Today we’re going to consider four of the names prophesied in the Old Testament – those found in Isaiah 9:6: Wonderful Counselor, Mighty God, Everlasting Father, and Prince of Peace. These names have been described as throne names, and they convey the majesty of Jesus – the one foretold of who would usher in the new covenant, bringing salvation to humanity, and whose birth we celebrate during this wonderful Christmas season.
The first of these names, Wonderful Counselor, speaks of Jesus’ wisdom and is echoed in Isaiah 28:29 which states: “This also comes from the Lord of hosts; he is wonderful in counsel, and excellent in wisdom.” In 1 Corinthians 1:24 Paul calls Jesus the wisdom of God, and in Colossians 2:3 he says that “all the treasures of wisdom and knowledge” are hidden in Christ. Jesus is our supreme teacher and advisor, for He is truly and properly God, all-powerful and all-knowing, and He is also truly and properly man, personally and completely acquainted with every aspect of the human experience except sinfulness.
Throughout history people have searched for wisdom, as well as knowledge, from many sources and in many ways. Many turn to universities and colleges where knowledge, critical thinking, discipline, and experience are developed. For financial solutions we look to the wisdom of certified accountants or financial advisors. In the realm of parenting we may seek advice from our own parents and grandparents, seek advice from a child psychologist, or simply switch on the television and see what some of the parenting and child experts such as Super Nanny have to say. For love and relationship advice some people turn to relationship experts, individuals claiming to be psychics, or the horoscope of the day in a local newspaper. And then for the recipe to live an exciting and fulfilling life some folks look to the lifestyles of Hollywood A-list celebrities in all their partying splendour.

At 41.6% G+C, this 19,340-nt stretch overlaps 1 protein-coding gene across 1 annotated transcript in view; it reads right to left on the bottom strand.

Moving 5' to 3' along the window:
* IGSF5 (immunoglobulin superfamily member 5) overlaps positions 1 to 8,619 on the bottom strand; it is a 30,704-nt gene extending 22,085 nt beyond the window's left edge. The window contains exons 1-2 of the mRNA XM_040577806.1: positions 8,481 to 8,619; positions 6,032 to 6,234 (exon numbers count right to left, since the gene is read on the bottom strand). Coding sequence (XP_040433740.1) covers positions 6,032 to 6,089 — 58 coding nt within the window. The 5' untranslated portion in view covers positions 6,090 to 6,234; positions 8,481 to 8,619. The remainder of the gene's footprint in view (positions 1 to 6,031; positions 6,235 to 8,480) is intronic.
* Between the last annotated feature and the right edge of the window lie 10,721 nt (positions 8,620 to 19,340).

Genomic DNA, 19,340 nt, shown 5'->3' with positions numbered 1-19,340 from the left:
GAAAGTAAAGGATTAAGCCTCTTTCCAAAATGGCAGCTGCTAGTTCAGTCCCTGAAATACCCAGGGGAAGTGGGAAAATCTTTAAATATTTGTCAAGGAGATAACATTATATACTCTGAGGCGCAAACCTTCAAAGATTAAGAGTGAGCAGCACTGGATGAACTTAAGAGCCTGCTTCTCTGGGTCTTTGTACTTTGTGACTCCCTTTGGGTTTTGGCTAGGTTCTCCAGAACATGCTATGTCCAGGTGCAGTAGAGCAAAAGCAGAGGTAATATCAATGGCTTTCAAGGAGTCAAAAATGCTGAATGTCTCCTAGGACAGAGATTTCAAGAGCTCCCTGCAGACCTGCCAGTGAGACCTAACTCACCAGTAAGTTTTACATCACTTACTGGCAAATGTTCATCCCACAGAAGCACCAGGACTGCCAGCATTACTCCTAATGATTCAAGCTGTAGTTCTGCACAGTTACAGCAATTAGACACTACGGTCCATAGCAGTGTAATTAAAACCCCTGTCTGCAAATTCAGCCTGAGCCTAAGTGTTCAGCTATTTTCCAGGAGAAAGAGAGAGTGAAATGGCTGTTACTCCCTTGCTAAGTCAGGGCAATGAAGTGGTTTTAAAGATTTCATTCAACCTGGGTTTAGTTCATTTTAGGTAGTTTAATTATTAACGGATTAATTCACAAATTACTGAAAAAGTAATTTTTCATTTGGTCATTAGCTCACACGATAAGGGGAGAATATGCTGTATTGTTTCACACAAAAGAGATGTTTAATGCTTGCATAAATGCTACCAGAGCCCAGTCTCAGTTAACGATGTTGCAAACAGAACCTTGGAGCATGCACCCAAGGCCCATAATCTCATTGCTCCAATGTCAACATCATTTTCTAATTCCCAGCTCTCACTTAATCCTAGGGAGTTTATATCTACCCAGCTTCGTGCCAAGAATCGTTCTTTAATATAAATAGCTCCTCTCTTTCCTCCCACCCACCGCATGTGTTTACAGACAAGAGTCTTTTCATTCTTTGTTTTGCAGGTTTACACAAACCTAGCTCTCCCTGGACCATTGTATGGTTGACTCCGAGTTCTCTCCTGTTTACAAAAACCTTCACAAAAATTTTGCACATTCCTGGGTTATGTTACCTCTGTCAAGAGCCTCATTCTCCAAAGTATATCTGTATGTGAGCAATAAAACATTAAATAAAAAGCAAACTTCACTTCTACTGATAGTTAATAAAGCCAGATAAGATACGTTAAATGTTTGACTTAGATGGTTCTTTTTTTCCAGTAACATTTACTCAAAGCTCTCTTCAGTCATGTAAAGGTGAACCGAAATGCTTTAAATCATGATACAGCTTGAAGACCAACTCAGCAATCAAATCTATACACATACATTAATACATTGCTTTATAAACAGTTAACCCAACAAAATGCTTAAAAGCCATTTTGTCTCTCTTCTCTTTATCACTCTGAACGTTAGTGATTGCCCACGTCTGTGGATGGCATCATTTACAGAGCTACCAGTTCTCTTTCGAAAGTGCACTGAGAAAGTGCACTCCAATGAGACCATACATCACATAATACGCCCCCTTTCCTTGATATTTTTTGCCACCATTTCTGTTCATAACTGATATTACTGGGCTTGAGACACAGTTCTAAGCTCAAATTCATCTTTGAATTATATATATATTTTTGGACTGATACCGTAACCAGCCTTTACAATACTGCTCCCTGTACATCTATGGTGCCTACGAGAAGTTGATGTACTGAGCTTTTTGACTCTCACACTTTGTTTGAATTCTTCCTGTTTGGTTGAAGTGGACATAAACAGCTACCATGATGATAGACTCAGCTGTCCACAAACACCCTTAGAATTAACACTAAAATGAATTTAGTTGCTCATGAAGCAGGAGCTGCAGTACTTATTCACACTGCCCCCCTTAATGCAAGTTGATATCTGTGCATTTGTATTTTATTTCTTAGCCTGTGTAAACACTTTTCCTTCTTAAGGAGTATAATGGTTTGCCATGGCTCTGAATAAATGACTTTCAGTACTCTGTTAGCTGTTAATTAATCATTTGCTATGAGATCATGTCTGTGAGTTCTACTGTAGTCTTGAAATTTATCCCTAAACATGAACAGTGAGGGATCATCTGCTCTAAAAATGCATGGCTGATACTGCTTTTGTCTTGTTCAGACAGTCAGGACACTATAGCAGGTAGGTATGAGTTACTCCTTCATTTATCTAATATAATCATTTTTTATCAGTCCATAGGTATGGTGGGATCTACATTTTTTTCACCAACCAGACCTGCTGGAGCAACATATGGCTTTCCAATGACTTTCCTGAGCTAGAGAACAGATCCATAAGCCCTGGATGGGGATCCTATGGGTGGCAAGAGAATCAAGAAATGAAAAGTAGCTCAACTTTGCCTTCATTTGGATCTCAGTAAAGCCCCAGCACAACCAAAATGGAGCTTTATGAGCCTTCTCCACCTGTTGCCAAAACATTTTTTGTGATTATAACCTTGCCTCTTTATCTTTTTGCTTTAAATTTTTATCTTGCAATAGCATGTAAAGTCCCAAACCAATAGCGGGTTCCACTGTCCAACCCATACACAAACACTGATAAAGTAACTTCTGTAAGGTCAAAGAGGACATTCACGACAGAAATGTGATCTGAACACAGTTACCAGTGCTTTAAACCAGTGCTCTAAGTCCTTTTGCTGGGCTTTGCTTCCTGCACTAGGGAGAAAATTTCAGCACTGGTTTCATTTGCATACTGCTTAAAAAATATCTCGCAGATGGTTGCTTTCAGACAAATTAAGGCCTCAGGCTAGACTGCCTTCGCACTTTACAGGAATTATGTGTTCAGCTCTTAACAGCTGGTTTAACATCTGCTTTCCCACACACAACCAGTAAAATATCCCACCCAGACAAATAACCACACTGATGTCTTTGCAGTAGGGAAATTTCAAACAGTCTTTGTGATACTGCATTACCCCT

Are these the sources of wisdom that we are to rely upon? Some of them are obviously beneficial and worthwhile and are actually sources of wisdom that God has provided for us. Some, however – and I think you’ve easily identified which ones – are sources of folly, not wisdom. The point for us is two-fold: first, that we must be cautious of where and how we seek wisdom, and second, that we must look to the wisdom of the Lord first and foremost.